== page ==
Geoff Downes remembers his late friend John Wetton

Brothers In Arms: Geoff Downes and Wetton in 1990
Brothers In Arms: Geoff Downes and Wetton in 1990 (Image credit: Michael Putland\/Getty Images)

For Geoff Downes, the loss of John Wetton goes beyond their professional relationship.

“We were very close for so long, and so his death is a big blow for me. Listening recently to many songs with which he was associated over the years has made me realise what an amazing and diverse career he had. I count myself fortunate to have been able to work with him over such a lengthy period of time.”

Downes and Wetton first met in early 1981, in the London office of Asia manager Brian Lane.

“We just got chatting there. Obviously, I knew about John because by then he’d already had such an illustrious career with bands like King Crimson and UK. But from the start, we naturally clicked. You see, for all his involvement with sophisticated progressive rock bands, at heart John was very much a song-oriented musician. Pet Sounds was his favourite album. And I was also all about the songs. Yes, I came from a more pop background, but we immediately recognised we had like minds.”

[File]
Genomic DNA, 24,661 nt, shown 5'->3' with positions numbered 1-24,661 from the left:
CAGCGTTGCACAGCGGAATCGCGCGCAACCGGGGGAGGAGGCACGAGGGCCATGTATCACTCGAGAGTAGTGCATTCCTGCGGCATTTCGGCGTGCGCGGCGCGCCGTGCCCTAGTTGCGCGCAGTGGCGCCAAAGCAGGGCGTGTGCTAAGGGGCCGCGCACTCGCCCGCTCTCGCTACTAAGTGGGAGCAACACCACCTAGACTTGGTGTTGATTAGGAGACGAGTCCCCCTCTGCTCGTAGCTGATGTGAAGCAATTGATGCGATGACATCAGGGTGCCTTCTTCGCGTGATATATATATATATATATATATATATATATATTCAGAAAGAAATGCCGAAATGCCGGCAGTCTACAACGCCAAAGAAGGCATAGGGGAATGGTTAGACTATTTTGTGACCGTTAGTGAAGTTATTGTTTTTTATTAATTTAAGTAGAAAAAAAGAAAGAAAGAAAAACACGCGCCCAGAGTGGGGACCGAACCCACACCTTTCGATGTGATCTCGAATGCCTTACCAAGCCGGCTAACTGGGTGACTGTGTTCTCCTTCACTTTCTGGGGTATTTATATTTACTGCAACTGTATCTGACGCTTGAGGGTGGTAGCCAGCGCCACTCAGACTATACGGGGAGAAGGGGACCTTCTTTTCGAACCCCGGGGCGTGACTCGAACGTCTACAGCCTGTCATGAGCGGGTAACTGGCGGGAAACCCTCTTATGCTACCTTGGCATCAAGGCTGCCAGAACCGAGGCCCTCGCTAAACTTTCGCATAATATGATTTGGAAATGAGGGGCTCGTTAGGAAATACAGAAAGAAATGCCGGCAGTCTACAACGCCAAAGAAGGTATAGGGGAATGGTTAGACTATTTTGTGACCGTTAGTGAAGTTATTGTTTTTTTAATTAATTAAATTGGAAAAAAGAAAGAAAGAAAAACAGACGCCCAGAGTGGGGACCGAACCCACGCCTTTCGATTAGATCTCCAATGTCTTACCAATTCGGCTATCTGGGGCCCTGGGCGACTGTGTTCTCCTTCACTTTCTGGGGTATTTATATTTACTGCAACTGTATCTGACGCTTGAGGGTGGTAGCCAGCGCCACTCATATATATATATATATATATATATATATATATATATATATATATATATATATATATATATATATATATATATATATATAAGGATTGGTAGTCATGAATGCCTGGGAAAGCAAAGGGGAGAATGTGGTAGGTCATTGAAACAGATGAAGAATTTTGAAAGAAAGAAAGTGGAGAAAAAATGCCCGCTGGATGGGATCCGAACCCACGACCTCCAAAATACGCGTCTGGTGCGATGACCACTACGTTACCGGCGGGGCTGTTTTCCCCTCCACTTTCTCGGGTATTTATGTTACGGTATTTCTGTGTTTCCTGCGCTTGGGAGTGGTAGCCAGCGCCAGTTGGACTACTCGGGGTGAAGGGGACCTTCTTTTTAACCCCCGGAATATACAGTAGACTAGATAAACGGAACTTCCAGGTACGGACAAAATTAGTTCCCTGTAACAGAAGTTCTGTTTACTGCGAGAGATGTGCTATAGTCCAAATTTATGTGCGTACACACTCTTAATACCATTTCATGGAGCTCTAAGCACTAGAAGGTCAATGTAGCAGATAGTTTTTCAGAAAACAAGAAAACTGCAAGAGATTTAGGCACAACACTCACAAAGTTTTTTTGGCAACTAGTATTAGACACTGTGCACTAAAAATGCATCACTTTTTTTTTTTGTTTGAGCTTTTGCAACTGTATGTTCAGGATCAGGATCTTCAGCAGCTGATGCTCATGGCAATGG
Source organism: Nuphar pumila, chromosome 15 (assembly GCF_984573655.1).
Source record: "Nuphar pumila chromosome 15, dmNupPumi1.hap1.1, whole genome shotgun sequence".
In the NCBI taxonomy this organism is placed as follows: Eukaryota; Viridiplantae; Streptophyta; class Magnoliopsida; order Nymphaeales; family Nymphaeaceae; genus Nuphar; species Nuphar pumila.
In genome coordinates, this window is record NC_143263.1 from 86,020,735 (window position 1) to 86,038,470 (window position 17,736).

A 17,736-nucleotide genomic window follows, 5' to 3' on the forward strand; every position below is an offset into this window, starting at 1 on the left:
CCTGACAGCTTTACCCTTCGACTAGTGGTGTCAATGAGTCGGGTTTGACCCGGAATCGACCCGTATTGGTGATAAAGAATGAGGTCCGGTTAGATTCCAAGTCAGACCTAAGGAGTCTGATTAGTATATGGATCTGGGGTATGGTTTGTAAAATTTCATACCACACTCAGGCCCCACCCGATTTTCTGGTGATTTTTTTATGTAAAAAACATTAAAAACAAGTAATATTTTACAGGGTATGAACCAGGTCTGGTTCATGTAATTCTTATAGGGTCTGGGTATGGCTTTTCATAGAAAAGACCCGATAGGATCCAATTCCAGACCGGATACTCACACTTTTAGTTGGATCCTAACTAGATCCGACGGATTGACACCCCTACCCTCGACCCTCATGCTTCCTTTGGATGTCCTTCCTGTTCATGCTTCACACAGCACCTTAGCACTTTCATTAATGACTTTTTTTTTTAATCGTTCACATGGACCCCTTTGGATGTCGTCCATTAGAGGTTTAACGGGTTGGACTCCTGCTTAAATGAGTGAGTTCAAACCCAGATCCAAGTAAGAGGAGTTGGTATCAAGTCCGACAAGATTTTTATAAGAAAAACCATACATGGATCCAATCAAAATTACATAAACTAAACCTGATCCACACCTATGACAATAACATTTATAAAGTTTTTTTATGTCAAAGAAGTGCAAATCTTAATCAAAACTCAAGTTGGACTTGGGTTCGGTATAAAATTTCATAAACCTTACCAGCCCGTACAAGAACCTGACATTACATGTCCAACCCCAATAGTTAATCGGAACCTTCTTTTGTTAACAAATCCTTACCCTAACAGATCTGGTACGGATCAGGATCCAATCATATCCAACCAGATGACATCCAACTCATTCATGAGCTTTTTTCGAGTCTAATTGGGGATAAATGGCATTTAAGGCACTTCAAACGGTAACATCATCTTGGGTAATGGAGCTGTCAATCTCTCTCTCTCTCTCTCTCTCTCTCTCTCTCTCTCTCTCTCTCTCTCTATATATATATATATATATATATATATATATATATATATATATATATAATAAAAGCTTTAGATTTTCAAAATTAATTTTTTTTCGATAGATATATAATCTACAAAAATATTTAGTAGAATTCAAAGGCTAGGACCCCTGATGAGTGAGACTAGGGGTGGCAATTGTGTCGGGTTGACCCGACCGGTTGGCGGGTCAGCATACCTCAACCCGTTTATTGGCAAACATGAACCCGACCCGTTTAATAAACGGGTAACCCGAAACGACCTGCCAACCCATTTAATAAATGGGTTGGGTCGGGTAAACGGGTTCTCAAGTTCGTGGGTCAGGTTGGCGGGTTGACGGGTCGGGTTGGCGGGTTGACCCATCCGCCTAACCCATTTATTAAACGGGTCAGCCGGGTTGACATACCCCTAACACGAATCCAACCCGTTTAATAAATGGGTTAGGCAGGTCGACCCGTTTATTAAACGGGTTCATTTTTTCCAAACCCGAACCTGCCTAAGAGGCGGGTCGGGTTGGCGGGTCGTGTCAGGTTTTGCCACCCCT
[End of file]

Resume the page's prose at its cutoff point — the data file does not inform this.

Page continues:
Working on the material for what would become the huge-selling self-titled Asia debut album in 1982 immediately showed there was an instinctive chemistry between the pair.

“We both had sacks of ideas at the start, and began to piece these together into the songs everyone knows from that album. I think I’m right in saying that the first track we completed was Sole Survivor. It took us half an hour to get the substance of that sorted. I recall that we had the television on in the background, and there was a classic tennis match going on at Wimbledon at the time, between Björn Borg and John McEnroe – that was the summer of ’81. Both of us were big sports fans. We’d get together in the morning and then work through until we got a song done. Then we’d head off to the pub for the rest of the day!”

Asia in 1983, L-R: Carl Palmer, Geoff Downes, John Wetton and Steve Howe

Asia in 1983, L-R: Carl Palmer, Geoff Downes, John Wetton and Steve Howe (Image credit: Ebet Roberts/Redferns)